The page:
“You’re supposed to be our damn friend!” Senator Ted Cruz’s plaintive cry, issued during a radio interview earlier this month, was an unprecedented eruption from one of Saudi Arabia’s most consistent defenders on Capitol Hill. States, of course, ultimately act in their own interest; the COVID-19 crisis is providing frequent reminders of the limits of sentiment and even relationships in international affairs. But the Kingdom of Saudi Arabia, an American partner, and client state for the better part of a century, is being intensely criticized for escalating an oil price war with Russia in the midst of a pandemic. American shale producers and their workers were the collateral damage.

U.S. lawmakers are furious, and President Trump is mulling a ban on Saudi oil imports. Reuters reported last week that Trump even threatened the withdrawal of U.S. troops from the Kingdom. But the recent oil fight is only the tip of the iceberg. The U.S. – Saudi relationship, long the linchpin of American strategy in the Middle East, is in sore need of reappraisal.

After an early honeymoon of sword dances and glowing orbs, Trump has shown that his support of Saudi Arabia only goes so far. In September 2019, Iran gave the Saudis and the world a wakeup call: a cruise missile and drone attack on the Abqaiq and Khurais oil processing facilities that cut Saudi oil production in half at a stroke. America and Saudi Arabia rattled sabers, but neither country retaliated. Though American troops remain on Saudi soil today, the idea of war on behalf of the Kingdom is a political non-starter. Barely a fifth of Americans consider Saudi Arabia an ally and only 13 percent supported strikes on Iran as retaliation for the Abqaiq and Khurais attack.

Russia’s Victory In WWII Changed The World, But War Drums Continue – OpEd

By Somar Wijayadasa*
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On May 9, 1945, after four years of violent battles inside Russia, recorded as the bloodiest and most destructive military conflict in the whole history of humanity, the Russians defeated Nazi Germany in World War II. It is the single most important day in Russian history that elicits a strong feeling of pride and patriotic fervour that binds the nation together.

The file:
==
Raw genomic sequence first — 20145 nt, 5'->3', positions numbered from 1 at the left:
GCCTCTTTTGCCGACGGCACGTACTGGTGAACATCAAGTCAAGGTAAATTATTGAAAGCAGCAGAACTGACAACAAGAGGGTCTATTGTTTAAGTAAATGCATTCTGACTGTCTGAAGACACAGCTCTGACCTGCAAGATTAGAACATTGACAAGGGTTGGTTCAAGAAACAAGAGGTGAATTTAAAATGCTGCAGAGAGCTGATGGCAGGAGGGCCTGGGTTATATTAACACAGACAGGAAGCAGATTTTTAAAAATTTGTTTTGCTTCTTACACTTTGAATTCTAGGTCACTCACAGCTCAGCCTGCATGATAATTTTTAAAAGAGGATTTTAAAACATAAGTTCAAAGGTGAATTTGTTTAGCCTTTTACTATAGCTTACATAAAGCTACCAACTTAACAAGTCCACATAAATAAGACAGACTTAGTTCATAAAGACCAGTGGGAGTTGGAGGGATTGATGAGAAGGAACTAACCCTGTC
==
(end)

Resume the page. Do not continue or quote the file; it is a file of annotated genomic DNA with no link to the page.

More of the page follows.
However, due to the coronavirus pandemic Russia’s President Vladimir Putin had to postpone the massive military parade through Red Square. Postponing the event, Putin said, “On Victory Day, we honour the heroes who defended the country and the rest of the world and sacrificed their lives to protect others”.

According to Wikipedia, an estimated total of 70–85 million people around the world perished during the War, and many of them died due to deliberate genocide, massacres, mass-bombings, disease, and starvation. 

Among poignant atrocities are the Japanese attack on Pearl Harbor; atomic bombs on Hiroshima and Nagasaki; the firebombing raid on Tokyo; and Hitler’s deliberate program of extermination that systematically killed over 11 million people.

Focus More on Oil Country, Less on the Oil Industry

The Trump administration’s repeated attempts to support the U.S. oil industry have triggered mixed reactions, with both supporters and detractors forming ever-changing camps that defy categorization. When Texas holds hearings to set quotas on oil production, and when the U.S. president, along with Republican senators, cheer Saudi Arabia to cut production to lift oil prices, our mental maps need overhauling. Yet the debate itself is too centered on the U.S. oil industry and whether to help it. We need to broaden that conversation. It is not the oil industry that needs a bailout; it is oil country.